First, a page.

Haig, who died on January 29 1928, was an icon of military history and a much-maligned historical figure who was blamed for some of the military disasters that cost tens of thousands of men their lives in the four years of trench warfare on the Western Front between 1914 and 1918.
As commander of the British forces at the Somme and Ypres, he eventually won out a battle of attrition and determination against Germany on the Western Front.
His plan to unify British troops into a single force and his subsequent leadership during the final push were hailed as crucial factors in the Allied victory.
But for Harry Patch, who is Britain's last veteran of the trench warfare that raged throughout the First World War, his view of Haig remains the same after all these years.
Harry Patch's message on Lasting Tribute reads: "As someone who was there, I am often asked what I thought of our commander-in-chief, as if I must have an opinion.
"All I can say is that sometimes Haig's intelligence was good, other times it was rotten. But we didn't talk about him among ourselves, in the trenches or out at rest.
"I know people think that we must have spoken about him, but I can't remember ever doing so.
"We were there to do a job and we did it. We weren't there to criticise -- we knew when they'd gone wrong."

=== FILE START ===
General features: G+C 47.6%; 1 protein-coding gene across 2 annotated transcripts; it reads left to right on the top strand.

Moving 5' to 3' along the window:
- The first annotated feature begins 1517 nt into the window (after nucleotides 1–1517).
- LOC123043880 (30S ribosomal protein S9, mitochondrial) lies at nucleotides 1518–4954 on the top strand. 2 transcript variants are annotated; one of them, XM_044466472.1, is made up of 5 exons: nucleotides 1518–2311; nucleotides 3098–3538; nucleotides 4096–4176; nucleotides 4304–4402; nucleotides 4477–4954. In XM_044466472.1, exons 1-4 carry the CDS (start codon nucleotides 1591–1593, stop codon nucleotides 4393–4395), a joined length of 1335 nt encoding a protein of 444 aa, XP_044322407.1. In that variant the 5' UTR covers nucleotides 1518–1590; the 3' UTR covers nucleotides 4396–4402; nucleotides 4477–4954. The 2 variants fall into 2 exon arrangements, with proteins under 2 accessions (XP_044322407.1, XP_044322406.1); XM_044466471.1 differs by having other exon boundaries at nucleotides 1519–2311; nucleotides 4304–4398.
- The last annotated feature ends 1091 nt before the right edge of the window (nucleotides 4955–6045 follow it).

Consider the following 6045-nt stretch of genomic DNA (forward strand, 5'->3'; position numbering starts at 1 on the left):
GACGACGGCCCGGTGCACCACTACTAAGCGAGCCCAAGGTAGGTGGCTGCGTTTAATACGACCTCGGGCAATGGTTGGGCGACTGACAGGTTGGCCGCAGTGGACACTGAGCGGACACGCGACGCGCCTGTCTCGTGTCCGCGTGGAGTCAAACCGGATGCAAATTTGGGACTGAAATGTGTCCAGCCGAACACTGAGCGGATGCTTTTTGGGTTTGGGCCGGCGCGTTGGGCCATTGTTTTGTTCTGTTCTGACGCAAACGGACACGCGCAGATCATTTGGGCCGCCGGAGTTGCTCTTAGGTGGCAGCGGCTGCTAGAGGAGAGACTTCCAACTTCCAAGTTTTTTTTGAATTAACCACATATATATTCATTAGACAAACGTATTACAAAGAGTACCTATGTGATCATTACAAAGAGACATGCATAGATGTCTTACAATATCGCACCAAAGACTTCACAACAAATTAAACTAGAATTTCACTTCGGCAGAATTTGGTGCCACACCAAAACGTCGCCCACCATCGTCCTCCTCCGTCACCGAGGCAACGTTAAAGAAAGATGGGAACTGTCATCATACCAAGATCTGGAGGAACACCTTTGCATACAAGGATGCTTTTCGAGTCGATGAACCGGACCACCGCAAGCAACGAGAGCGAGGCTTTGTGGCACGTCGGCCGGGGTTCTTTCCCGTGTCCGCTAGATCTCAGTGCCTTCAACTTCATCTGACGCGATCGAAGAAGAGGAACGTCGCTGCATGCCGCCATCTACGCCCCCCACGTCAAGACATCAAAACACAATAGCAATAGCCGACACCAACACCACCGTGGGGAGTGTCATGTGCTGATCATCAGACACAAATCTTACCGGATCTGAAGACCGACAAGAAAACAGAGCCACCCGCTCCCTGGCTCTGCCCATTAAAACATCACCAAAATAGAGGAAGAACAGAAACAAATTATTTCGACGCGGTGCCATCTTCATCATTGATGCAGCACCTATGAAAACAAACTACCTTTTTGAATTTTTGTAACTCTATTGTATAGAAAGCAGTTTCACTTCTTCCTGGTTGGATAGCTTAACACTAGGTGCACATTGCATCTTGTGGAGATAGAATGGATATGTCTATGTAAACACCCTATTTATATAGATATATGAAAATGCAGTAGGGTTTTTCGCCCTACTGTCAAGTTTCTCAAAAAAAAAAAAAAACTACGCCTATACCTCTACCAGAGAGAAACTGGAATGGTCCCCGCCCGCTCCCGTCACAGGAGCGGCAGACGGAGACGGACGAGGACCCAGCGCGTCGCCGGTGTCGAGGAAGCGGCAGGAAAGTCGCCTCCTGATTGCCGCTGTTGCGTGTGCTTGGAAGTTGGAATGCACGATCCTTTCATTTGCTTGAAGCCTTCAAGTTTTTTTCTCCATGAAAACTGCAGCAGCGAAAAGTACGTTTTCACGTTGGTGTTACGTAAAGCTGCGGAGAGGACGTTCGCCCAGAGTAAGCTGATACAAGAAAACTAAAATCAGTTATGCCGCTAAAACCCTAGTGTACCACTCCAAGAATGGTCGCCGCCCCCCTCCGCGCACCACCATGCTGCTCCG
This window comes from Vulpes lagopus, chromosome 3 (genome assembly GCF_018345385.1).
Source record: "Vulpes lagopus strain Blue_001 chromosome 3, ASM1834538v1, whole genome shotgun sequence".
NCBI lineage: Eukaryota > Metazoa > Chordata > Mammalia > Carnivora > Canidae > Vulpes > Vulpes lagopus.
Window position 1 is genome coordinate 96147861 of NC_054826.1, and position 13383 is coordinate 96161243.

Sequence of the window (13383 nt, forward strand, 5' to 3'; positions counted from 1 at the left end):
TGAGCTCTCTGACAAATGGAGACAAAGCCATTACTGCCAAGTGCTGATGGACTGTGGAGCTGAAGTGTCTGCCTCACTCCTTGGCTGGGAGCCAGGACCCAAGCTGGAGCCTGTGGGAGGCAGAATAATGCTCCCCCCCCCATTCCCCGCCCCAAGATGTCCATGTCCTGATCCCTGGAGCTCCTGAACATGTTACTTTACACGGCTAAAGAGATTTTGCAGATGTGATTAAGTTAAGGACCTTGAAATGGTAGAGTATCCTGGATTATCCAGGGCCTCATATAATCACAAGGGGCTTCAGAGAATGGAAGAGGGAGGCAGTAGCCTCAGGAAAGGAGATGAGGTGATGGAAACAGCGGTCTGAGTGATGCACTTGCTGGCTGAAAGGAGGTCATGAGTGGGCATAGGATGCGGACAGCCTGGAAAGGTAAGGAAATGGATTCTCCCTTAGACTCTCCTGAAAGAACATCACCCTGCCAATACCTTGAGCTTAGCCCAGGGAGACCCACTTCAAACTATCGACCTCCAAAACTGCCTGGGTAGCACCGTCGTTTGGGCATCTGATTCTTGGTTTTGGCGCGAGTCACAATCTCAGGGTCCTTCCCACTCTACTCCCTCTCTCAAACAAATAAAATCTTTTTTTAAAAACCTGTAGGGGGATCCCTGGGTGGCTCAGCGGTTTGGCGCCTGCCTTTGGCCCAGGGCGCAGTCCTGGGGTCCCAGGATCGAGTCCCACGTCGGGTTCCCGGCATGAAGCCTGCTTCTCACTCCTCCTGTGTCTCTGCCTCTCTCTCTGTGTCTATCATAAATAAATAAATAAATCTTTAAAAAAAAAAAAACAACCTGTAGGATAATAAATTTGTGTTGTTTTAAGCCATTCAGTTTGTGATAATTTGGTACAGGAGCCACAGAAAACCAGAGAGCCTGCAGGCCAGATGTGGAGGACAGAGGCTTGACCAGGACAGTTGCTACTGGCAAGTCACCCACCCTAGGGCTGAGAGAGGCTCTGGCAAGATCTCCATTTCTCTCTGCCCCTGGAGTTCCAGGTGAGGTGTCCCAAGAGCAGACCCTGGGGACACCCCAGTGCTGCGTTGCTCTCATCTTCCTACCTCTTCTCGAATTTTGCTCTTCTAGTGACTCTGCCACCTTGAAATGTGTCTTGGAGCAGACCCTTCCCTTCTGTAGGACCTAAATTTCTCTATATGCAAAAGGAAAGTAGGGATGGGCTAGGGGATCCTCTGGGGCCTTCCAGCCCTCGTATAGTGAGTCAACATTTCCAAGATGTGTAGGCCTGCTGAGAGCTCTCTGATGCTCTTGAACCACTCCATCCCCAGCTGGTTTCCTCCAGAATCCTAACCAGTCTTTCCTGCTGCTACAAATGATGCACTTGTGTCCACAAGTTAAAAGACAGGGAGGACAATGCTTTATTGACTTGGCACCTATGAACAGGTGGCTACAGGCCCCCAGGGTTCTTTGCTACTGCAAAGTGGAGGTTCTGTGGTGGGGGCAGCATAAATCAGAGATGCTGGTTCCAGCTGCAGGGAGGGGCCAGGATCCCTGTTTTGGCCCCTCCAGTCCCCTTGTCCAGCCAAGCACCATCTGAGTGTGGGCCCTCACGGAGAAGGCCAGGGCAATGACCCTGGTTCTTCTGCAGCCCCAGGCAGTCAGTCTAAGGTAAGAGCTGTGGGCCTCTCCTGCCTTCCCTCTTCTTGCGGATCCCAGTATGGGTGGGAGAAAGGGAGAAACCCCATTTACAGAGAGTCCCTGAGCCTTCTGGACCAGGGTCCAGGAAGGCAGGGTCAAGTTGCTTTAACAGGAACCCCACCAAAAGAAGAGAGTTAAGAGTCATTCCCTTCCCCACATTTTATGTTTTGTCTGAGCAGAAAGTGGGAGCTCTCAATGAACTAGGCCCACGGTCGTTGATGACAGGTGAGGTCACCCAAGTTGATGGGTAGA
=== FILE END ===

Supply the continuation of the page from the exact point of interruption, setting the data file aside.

As Remembrance Day approaches, Harry Patch has already marked his. His personal Remembrance Day is September 22. It was that day in 1917 that Harry lost three of his friends when their Lewis gun team was smashed by an explosion that left him badly injured.
In his book, 'Harry Patch, The Last Fighting Tommy', he pays tribute to the young men who died as they fought the enemy in atrocious conditions that few could ever imagine.
He wrote: "I had lost three good mates. The Lewis gun team was a little band together and the last three, the ammunition carriers, had, I understood, been blown to pieces.
"My reaction was terrible -- it was losing a part of my life. I'd taken an absolute liking to the men in the team, you could say, almost love."
In other sections of the book, Harry remembers Bob Haynes, who was the "Number 1" of his Lewis gun team.
"The team was very close-knit and it had a pact. It was this: Bob said we wouldn't kill, not if we could help it. He said, 'We fire short, have them in the legs, or fire over their heads, but not to kill, not unless it's them or us'."
Harry kept in touch with Bob from 1918 until Bob's death in the early 1970s.
The lives of fallen comrades and heroes who have died serving Queen and country are being celebrated on memorial site lastingtribute.co.uk.